CH Edition Morocco: Cinémathèque de Tanger

From decades of filmic history to a dual-continent film festival linking the country to Spain

Now housing the Cinémathèque de Tanger, the city’s Art Deco Cinéma Rif has long carried the torch of North African and global cinema in Morocco. From the iconic building’s construction in 1938 to its current dual-continent Festival de Cine Africano (or the Festival Tarifa Tanger) and its extensive archives and preservation activities, decades of culture have been projected and protected within; it’s also Morocco’s only art house cinema, playing current films from all over the world. As we learned on our recent COOL HUNTING Morocco experience, it’s also a social hub where cinephiles can discuss cultural movements, art and visual language. Our trip passed through the city of Tanger for its momentous role in the history of Morocco and its current revitalization. The activities within Cinéma Rif today underscore this—its programming aims to bring the old to the new and highlight creators of the future—a perfect fit for our trip.

It’s worth delving further into the Festival de Cine Africano, which took place as we were on site. This is the only film festival to take place simultaneously on two separate continents. In fact, films premiere either at Cinéma Rif or in Tarifa, Spain—and then the talent travels by ferry to the other location for the next screening. This festival—and this ferry—connects Africa and Europe, Morocco and Spain, stretching across more than a week and including dozens of films. There isn’t another film festival like it.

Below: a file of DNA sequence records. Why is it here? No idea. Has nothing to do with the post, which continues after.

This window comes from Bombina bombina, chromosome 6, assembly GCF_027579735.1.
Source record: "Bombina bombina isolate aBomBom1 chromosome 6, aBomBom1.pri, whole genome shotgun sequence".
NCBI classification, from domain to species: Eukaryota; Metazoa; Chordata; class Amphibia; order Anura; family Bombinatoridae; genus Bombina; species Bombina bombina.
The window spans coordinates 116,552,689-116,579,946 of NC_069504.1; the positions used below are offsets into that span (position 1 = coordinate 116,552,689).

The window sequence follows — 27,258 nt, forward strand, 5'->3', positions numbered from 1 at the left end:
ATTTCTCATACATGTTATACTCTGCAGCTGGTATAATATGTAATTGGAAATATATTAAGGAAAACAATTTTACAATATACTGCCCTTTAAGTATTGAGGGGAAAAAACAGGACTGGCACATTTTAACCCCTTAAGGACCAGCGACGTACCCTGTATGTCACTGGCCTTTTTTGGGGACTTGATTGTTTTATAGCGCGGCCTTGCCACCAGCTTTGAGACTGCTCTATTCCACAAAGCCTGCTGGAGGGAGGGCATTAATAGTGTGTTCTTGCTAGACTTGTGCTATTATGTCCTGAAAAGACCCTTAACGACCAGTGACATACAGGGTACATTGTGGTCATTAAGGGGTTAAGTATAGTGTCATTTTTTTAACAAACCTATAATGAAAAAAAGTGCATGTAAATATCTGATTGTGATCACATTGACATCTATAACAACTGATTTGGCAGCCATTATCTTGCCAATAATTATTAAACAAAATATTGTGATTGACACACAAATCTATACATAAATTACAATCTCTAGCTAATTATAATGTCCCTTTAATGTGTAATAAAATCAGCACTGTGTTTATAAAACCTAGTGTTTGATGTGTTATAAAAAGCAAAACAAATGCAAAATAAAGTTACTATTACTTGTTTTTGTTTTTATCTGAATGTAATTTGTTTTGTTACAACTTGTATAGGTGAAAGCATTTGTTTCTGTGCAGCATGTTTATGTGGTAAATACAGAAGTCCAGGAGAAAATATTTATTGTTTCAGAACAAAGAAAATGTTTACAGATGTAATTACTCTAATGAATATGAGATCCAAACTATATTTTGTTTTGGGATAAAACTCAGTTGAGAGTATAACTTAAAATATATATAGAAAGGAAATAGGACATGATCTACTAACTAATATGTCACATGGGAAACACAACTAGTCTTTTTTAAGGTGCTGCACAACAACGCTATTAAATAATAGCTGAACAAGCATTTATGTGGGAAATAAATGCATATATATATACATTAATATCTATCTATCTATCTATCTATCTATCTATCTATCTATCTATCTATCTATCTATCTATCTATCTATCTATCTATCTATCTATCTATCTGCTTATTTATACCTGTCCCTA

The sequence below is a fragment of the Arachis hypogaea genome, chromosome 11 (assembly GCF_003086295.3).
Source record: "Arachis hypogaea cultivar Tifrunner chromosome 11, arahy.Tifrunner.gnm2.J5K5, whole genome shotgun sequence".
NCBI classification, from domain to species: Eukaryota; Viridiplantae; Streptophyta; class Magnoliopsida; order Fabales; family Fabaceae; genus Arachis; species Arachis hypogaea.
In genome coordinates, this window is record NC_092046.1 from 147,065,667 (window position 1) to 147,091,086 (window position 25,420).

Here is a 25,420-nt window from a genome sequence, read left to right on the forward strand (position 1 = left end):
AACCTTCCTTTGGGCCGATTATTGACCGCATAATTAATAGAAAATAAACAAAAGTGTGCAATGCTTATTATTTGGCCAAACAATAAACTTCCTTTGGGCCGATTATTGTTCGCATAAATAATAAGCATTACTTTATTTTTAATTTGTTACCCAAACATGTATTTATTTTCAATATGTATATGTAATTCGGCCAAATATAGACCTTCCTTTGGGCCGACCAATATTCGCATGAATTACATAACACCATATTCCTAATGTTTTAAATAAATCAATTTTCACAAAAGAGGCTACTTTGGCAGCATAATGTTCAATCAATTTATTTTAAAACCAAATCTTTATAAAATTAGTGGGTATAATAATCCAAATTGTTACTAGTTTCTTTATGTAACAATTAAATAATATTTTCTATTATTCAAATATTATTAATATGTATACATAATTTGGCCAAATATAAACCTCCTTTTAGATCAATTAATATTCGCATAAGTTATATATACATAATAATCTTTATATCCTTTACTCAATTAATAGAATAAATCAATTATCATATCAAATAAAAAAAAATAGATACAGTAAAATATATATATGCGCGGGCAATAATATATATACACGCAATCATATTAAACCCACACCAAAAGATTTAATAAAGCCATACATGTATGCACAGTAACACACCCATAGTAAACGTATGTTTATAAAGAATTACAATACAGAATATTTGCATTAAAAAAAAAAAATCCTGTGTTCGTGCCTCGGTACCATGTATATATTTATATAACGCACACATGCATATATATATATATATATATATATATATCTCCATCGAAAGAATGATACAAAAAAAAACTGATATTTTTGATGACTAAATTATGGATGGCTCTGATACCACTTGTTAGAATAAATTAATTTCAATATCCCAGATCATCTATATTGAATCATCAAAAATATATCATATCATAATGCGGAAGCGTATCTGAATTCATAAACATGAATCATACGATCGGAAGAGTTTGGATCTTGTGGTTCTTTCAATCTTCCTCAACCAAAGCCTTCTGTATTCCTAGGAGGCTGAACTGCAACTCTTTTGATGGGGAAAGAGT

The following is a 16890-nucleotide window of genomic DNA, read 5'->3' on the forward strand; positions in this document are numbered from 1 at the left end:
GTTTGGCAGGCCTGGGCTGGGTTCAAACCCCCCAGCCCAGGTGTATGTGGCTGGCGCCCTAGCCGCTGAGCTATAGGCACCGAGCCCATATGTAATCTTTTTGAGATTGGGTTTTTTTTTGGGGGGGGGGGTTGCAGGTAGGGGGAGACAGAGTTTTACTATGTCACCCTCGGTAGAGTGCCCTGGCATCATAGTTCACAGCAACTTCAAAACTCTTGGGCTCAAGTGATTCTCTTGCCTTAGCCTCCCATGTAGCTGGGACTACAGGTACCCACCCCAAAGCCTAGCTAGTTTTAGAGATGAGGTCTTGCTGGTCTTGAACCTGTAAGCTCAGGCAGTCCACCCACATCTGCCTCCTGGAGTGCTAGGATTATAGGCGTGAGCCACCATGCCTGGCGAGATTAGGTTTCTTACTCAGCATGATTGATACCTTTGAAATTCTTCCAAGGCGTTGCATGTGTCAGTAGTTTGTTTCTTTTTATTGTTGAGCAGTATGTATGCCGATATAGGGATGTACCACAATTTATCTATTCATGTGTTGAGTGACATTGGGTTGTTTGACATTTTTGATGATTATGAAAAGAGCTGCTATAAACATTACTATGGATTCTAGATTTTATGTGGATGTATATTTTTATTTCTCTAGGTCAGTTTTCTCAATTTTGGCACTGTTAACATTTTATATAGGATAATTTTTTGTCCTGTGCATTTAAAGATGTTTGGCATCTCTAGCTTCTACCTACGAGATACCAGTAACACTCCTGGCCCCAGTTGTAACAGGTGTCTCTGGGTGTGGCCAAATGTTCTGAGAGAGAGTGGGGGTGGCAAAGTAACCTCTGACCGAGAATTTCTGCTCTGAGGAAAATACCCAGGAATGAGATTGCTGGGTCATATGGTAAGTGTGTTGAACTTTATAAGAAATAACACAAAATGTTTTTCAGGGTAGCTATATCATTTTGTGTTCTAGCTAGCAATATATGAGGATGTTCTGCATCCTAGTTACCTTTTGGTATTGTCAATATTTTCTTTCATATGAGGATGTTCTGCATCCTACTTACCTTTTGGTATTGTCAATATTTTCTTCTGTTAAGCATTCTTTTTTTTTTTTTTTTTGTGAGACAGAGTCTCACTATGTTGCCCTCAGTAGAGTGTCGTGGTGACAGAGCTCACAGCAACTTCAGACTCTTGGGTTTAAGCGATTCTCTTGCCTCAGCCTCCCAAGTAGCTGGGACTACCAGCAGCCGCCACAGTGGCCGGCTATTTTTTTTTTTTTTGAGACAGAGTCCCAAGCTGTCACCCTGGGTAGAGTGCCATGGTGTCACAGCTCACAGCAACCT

Cinémathèque de Tanger’s head of programming (himself an artist) Sido Lansari curated a private short film screening and discussion for our CH Edition Morocco guests. Our festival featured two works, both by young female Morcocan directors. The first, a documentary called “My Instability” by Fatim’Zahra Bellalij, traced the relationship of a nomadic father and daughter. Bellalij had observed the duo and began to enquire about the way they moved around the world. It frequently begged the question: what is the best way for a child to be raised? The latter, “The Park” by Randa Maroufi, was an artistic, ethereal piece—at times verging on violent but always washing into safety. It was about listening in, or catching wisps of, or capturing the headlines of things. Together, they announced the presence of female Moroccan filmmakers today. Bellalij was on hand to discuss her work but Randa, who was out of the country, chose Nouha Ben Yebdri, the founder of Tanger’s Mahal Art Space, to speak about her piece.

Anyone can pop into the Cinéma Rif café and shop, which also offers terrace seating on a historic plaza. Whether it’s mint tea, beer or baked goods, the liquid is merely an accompaniment to conversation. We followed our film screenings with drinks and snacks in the cafe and talked about the continued importance of female filmmakers; the resounding takeaway was that film was a common language the world over.

Cinéma Rif is located on the Grand Socco at Place du 9 Avril 1947. You can find its calendar of events online.

Hero image by Leslie Parker, all other images by Josh Rubin